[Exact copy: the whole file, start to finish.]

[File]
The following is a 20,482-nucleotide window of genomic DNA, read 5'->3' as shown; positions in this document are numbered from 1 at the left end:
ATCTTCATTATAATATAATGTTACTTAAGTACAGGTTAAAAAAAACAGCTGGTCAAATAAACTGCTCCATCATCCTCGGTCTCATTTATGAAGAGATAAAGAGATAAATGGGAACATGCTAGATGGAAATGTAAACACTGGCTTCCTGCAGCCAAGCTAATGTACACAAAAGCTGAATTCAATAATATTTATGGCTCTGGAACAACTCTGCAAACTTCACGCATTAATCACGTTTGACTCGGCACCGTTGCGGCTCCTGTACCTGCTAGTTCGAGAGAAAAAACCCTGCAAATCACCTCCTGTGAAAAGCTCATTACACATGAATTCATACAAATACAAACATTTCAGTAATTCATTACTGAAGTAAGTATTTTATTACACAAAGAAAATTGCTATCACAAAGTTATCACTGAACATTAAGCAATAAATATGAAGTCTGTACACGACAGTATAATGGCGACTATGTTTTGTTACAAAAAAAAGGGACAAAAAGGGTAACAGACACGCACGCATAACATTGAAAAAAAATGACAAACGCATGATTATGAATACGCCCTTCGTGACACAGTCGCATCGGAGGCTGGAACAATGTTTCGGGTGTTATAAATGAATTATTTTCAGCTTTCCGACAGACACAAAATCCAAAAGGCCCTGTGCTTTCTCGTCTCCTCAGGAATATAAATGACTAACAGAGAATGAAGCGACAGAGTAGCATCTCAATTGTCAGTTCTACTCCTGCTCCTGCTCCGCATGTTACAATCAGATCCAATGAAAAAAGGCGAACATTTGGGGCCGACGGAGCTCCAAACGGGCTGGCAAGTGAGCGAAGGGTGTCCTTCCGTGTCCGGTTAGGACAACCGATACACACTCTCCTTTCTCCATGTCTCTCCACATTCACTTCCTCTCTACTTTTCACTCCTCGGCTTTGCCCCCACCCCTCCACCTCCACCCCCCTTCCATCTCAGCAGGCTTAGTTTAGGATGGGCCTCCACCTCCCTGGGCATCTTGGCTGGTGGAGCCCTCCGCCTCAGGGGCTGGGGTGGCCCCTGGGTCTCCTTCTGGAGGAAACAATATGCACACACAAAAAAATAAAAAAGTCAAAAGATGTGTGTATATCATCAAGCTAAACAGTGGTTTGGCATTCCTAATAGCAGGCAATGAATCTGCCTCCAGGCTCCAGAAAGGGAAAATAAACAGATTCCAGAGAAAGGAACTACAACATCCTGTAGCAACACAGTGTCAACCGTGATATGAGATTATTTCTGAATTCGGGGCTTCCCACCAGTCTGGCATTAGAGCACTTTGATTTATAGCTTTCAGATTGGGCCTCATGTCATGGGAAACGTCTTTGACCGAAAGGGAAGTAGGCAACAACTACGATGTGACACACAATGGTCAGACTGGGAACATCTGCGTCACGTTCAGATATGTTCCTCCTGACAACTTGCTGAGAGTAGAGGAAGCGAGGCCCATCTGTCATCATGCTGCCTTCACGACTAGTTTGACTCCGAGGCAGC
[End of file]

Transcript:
The following is a 20,482-nucleotide window of genomic DNA, read 5'->3' as shown; positions in this document are numbered from 1 at the left end:
ATCTTCATTATAATATAATGTTACTTAAGTACAGGTTAAAAAAAACAGCTGGTCAAATAAACTGCTCCATCATCCTCGGTCTCATTTATGAAGAGATAAAGAGATAAATGGGAACATGCTAGATGGAAATGTAAACACTGGCTTCCTGCAGCCAAGCTAATGTACACAAAAGCTGAATTCAATAATATTTATGGCTCTGGAACAACTCTGCAAACTTCACGCATTAATCACGTTTGACTCGGCACCGTTGCGGCTCCTGTACCTGCTAGTTCGAGAGAAAAAACCCTGCAAATCACCTCCTGTGAAAAGCTCATTACACATGAATTCATACAAATACAAACATTTCAGTAATTCATTACTGAAGTAAGTATTTTATTACACAAAGAAAATTGCTATCACAAAGTTATCACTGAACATTAAGCAATAAATATGAAGTCTGTACACGACAGTATAATGGCGACTATGTTTTGTTACAAAAAAAAGGGACAAAAAGGGTAACAGACACGCACGCATAACATTGAAAAAAAATGACAAACGCATGATTATGAATACGCCCTTCGTGACACAGTCGCATCGGAGGCTGGAACAATGTTTCGGGTGTTATAAATGAATTATTTTCAGCTTTCCGACAGACACAAAATCCAAAAGGCCCTGTGCTTTCTCGTCTCCTCAGGAATATAAATGACTAACAGAGAATGAAGCGACAGAGTAGCATCTCAATTGTCAGTTCTACTCCTGCTCCTGCTCCGCATGTTACAATCAGATCCAATGAAAAAAGGCGAACATTTGGGGCCGACGGAGCTCCAAACGGGCTGGCAAGTGAGCGAAGGGTGTCCTTCCGTGTCCGGTTAGGACAACCGATACACACTCTCCTTTCTCCATGTCTCTCCACATTCACTTCCTCTCTACTTTTCACTCCTCGGCTTTGCCCCCACCCCTCCACCTCCACCCCCCTTCCATCTCAGCAGGCTTAGTTTAGGATGGGCCTCCACCTCCCTGGGCATCTTGGCTGGTGGAGCCCTCCGCCTCAGGGGCTGGGGTGGCCCCTGGGTCTCCTTCTGGAGGAAACAATATGCACACACAAAAAAATAAAAAAGTCAAAAGATGTGTGTATATCATCAAGCTAAACAGTGGTTTGGCATTCCTAATAGCAGGCAATGAATCTGCCTCCAGGCTCCAGAAAGGGAAAATAAACAGATTCCAGAGAAAGGAACTACAACATCCTGTAGCAACACAGTGTCAACCGTGATATGAGATTATTTCTGAATTCGGGGCTTCCCACCAGTCTGGCATTAGAGCACTTTGATTTATAGCTTTCAGATTGGGCCTCATGTCATGGGAAACGTCTTTGACCGAAAGGGAAGTAGGCAACAACTACGATGTGACACACAATGGTCAGACTGGGAACATCTGCGTCACGTTCAGATATGTTCCTCCTGACAACTTGCTGAGAGTAGAGGAAGCGAGGCCCATCTGTCATCATGCTGCCTTCACGACTAGTTTGACTCCGAGGCAGC